Missouri Death Row Inmate With Rare Condition May Suffer Painful Death, Lawyers State

October 1, 2019 Updated: October 1, 2019

Convicted murderer Russell Bucklew is slated to be executed on the night of Tuesday, Oct. 1, for the slaying of a Missouri man in 1996.

Bucklew’s lawyers and death penalty opponents have asked Missouri Gov. Mike Parson to stop the execution, saying that he has tumors in his head, neck, and throat, St. Louis-based Fox2 reported.

His lawyers have claimed that due to his rare medical condition, he is at risk of a painful execution, Fox News reported.

Bucklew, 51, is accused of killing a man during a 1996 crime spree after his girlfriend broke up with him on Valentine’s Day. When she left him, he cut her with a knife and punched her in the face. She later moved to a mobile home with her new boyfriend, Michael Sanders.

On March 21, Bucklew followed Ray to Sanders’ home before he shot him twice with a shotgun. He then fired a shot at Sanders’ 6-year-old son and missed. He later captured his ex-girlfriend, Stephanie Ray, and sexually assaulted her.

A condemned inmate is led out of his east block cell on death row
A condemned inmate is led out of his east block cell on death row at San Quentin State Prison, in San Quentin, Calif. on Mar. 13, 2019. (Eric Risberg/AP)

Bucklew then drove with Ray in the vehicle before a trooper spotted his vehicle. He then got into a gun battle with the trooper. Later, he escaped from the Cape Girardeau County Jail and attacked Ray’s mother and another boyfriend with a hammer before he was again captured.

The Fox News report noted that he suffers from cavernous hemangioma, which causes blood-filed tumors in his head, neck, and throat. He had to get a tracheostomy operation to help him breathe.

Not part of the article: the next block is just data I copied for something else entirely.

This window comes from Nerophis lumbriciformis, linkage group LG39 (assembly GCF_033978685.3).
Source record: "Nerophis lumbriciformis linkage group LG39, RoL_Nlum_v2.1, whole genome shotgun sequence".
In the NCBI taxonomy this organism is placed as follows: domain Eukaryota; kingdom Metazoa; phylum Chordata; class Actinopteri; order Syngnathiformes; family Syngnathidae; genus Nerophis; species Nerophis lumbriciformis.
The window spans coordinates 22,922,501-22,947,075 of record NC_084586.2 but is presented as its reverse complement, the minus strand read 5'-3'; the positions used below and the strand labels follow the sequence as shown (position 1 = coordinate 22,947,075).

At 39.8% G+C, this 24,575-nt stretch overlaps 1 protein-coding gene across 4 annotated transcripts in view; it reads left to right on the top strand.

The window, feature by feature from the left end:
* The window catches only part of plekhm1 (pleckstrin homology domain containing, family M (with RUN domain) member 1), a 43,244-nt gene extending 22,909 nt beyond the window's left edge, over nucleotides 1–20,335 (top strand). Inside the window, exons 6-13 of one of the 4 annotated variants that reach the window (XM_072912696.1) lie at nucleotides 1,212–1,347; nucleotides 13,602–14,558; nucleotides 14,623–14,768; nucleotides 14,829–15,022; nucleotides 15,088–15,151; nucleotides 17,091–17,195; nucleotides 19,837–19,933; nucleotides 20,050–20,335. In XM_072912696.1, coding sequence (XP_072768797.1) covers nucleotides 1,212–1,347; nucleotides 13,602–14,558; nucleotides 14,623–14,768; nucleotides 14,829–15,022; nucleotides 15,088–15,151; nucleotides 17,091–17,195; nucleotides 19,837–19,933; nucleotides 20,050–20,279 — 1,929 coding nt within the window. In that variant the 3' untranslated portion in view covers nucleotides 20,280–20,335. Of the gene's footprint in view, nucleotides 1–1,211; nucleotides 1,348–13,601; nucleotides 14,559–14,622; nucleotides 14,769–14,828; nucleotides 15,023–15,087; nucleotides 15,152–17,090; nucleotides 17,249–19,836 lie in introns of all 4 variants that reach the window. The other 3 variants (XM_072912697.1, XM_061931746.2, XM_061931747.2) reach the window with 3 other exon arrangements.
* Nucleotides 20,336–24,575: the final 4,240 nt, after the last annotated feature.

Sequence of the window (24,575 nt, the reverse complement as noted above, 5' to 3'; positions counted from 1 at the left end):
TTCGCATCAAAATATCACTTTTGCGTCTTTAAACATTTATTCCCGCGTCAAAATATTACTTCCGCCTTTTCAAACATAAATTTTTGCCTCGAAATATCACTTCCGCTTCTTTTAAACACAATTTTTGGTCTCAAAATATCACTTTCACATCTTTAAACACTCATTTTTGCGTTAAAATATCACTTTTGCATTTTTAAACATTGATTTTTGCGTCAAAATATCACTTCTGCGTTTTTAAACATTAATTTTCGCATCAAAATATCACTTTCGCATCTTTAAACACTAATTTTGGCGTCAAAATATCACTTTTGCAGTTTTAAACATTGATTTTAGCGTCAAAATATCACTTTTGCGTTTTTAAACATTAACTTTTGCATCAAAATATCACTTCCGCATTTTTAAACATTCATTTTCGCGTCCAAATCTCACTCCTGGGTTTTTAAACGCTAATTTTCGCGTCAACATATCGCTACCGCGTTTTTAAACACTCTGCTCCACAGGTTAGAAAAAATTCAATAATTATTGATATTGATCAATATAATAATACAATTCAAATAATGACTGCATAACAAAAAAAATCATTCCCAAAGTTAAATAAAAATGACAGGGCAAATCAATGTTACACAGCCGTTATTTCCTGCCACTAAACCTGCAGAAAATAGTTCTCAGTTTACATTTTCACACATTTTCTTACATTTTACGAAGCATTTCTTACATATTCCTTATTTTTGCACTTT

His lawyers said that if one of his tumors burst open during the execution, it would be quite painful, Fox reported.

“These unstable tumors are highly likely to hemorrhage during the stress of the execution, causing Russell to cough and choke on his own blood,” the clemency request stated.

But in April, the Supreme Court said that Missouri can execute him despite the medical condition.

The gurney in Huntsville, Texas, where Texas' condemned are strapped down to receive a lethal dose of drugs is shown on May 27, 2008. The Texas Court of Criminal Appeals, viewed historically as little more than a speedbump on condemned inmates' road to the death chamber, in recent weeks has halted the lethal injection of four inmates with execution dates approaching. (AP Photo/Pat Sullivan)
The gurney in Huntsville, Texas, where Texas’ condemned are strapped down to receive a lethal dose of drugs is shown on May 27, 2008. (Pat Sullivan/AP Photo)

Parson’s office told the Kansas City Star that the governor reviews all death penalty cases, and he “takes seriously both his duty and responsibility to see that lawfully entered capital sentences are carried out in accordance with state law.”

“Governor Parson has consistently supported capital punishment when merited by the circumstances and all other legal remedies have been exhausted and when due process has been satisfied,” press secretary Kelli Jones stated.

His lawyers have said that he has admitted to the crime.

“Russell committed a terrible crime and for that he remains incredibly remorseful for his conduct and the pain and suffering he caused the Sanders and Ray families,” the lawyers said, according to the KC Star.

Missouri uses lethal injection for executions.

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